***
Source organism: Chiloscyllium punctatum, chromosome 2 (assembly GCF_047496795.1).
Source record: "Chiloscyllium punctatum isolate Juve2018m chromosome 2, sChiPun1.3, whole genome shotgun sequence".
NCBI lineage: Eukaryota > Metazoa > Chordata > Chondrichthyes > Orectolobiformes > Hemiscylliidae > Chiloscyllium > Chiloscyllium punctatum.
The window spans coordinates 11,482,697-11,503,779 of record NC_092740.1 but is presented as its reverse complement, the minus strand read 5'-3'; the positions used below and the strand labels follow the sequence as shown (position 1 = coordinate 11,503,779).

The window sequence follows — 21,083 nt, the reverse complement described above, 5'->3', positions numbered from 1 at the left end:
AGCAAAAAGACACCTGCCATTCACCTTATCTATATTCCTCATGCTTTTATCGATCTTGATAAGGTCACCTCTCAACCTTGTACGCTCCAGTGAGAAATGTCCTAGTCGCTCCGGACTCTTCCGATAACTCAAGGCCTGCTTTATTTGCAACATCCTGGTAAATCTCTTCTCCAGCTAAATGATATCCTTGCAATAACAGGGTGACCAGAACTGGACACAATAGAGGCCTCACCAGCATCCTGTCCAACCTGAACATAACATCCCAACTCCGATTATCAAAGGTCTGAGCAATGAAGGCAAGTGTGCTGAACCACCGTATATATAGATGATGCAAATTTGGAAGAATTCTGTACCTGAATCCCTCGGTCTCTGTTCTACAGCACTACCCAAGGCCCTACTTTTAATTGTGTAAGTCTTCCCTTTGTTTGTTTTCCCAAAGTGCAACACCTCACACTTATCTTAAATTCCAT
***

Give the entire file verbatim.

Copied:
Source organism: Chiloscyllium punctatum, chromosome 2 (assembly GCF_047496795.1).
Source record: "Chiloscyllium punctatum isolate Juve2018m chromosome 2, sChiPun1.3, whole genome shotgun sequence".
NCBI lineage: Eukaryota > Metazoa > Chordata > Chondrichthyes > Orectolobiformes > Hemiscylliidae > Chiloscyllium > Chiloscyllium punctatum.
The window spans coordinates 11,482,697-11,503,779 of record NC_092740.1 but is presented as its reverse complement, the minus strand read 5'-3'; the positions used below and the strand labels follow the sequence as shown (position 1 = coordinate 11,503,779).

The window sequence follows — 21,083 nt, the reverse complement described above, 5'->3', positions numbered from 1 at the left end:
AGCAAAAAGACACCTGCCATTCACCTTATCTATATTCCTCATGCTTTTATCGATCTTGATAAGGTCACCTCTCAACCTTGTACGCTCCAGTGAGAAATGTCCTAGTCGCTCCGGACTCTTCCGATAACTCAAGGCCTGCTTTATTTGCAACATCCTGGTAAATCTCTTCTCCAGCTAAATGATATCCTTGCAATAACAGGGTGACCAGAACTGGACACAATAGAGGCCTCACCAGCATCCTGTCCAACCTGAACATAACATCCCAACTCCGATTATCAAAGGTCTGAGCAATGAAGGCAAGTGTGCTGAACCACCGTATATATAGATGATGCAAATTTGGAAGAATTCTGTACCTGAATCCCTCGGTCTCTGTTCTACAGCACTACCCAAGGCCCTACTTTTAATTGTGTAAGTCTTCCCTTTGTTTGTTTTCCCAAAGTGCAACACCTCACACTTATCTTAAATTCCAT